However, Sri Lankan seamer Chaminda Vaas triggered a collapse the next morning with the visitors able to add just 63 more – Lara contributed 43 of them. Hashan Tillakaratne’s double late into the Lankan innings paved the way for a massive lead and the tourists – once again led by a Lara brilliance – managed to avoid an innings defeat. The Prince of Trinidad batted for more than four hours to score his second ton of the game – a fluent 130 that ensured his side clear up the deficit before falling to Nuwan Zoysa. With 688 from the series, the quadruple man was awarded the best player of the series.

202 (274 balls, 32×4, 2×6) v South Africa, Johannesburg, December 2003:

After Graeme Smith and Jacques Kallis scored a hundred each to post 561 on board, the visitors had their task cut out. Soon on the third morning, after Sarwan departed, Lara – this time in leading duties himself – attacked from the onset as he took just 74 balls to reach fifty and later completed his three-figures in 142. At stumps on day three, the Calypso batter stayed on 178 with his side just avoiding the follow-on. Next morning, Lara completed his sixth double hundred before falling to Andre Nel and three balls later the Caribbean innings too came to a close. The skipper batted for more than seven hours. With a lead of 151, the Proteas ensured a target of 378 – Lara failed in the chase with just five runs to his name and the visitors lost the encounter by 189 runs.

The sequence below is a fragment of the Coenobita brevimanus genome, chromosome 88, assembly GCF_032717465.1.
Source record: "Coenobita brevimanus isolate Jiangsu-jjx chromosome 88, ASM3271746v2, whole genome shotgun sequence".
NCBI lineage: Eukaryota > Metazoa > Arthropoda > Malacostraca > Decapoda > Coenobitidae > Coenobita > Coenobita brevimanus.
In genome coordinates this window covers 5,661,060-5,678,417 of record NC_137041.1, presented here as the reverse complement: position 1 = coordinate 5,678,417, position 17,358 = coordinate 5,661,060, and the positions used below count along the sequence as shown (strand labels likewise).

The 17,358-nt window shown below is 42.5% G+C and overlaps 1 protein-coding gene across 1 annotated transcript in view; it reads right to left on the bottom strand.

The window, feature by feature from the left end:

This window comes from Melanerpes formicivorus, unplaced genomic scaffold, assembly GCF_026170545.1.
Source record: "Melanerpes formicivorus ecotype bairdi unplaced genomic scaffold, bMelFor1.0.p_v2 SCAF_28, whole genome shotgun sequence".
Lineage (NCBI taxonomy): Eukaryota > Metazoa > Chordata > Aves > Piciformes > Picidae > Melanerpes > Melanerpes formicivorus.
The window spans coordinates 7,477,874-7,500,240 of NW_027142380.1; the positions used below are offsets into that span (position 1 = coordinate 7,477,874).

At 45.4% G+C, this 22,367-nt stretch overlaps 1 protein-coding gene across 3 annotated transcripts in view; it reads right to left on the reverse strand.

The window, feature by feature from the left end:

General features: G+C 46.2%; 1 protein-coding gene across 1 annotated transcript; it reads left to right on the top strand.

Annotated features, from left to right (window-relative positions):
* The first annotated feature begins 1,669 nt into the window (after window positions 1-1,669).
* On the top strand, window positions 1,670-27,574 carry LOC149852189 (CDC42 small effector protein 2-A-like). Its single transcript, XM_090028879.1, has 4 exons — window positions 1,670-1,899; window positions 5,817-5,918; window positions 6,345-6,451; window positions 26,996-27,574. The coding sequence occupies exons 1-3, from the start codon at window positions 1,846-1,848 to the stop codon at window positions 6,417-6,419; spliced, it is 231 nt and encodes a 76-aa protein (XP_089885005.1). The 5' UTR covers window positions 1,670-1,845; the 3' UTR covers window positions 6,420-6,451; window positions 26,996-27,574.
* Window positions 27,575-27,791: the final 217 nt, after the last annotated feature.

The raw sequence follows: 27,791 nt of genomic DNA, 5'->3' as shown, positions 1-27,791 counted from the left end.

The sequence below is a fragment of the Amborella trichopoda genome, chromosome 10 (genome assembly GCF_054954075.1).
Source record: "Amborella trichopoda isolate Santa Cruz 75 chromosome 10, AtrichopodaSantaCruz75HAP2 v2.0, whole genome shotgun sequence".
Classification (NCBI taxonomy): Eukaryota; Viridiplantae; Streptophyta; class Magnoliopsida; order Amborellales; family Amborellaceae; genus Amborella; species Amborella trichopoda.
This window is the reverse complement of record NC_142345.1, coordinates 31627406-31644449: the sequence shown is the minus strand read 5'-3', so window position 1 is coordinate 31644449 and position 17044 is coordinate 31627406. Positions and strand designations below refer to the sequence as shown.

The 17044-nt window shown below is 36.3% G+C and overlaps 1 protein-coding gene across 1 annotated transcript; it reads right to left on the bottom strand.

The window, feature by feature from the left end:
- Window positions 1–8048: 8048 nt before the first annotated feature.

196 (286 balls, 25×4, 0x6) v South Africa, Port of Spain, April 2005:

In what was some heartbreak in his native for the West Indian statesman, Lara once again scored plenty in a game where none of his contemporaries could pass 40. Coming in once early after the fall of first two wickets in the eighth over, the revered batsman made 159 of 281 that West Indies made on the first day. Later in the next morning, the trusted warrior looked well on course for his eighth double before an Andre Nel delivery castled him for good. Skipper Graeme Smith (148) ensured a lead of 51 for the visitors. Lara lasted just seven deliveries into his second outing scoring just a boundary. Sarwan’s fighting ton proved little as South Africa drew first blood in the series with an easy eight wicket victory. This also remained the highest ever in an innings for the veteran prince at his hometown for West Indies that unfortunately catapulted in a loss.

182 (235 balls, 29×4, 1×6) v Australia, Adelaide, December 2000:

Five years and a tour earlier before he essayed the major heartbreak that we started this list with, Lara once again battled a solo as none of his teammates scored a fifty. His close to six hours’ storm in the middle helped West Indies put up 391. After conceding a slender lead of 12, Lara started more aggressively in his second composition with a 38-ball 39 before Colin Miller cut him short again. Australia survived a few early hiccups to see off the 130 run target. Australia’s third win in as many matches intensified the threat of a 0-5 thrashing on cards.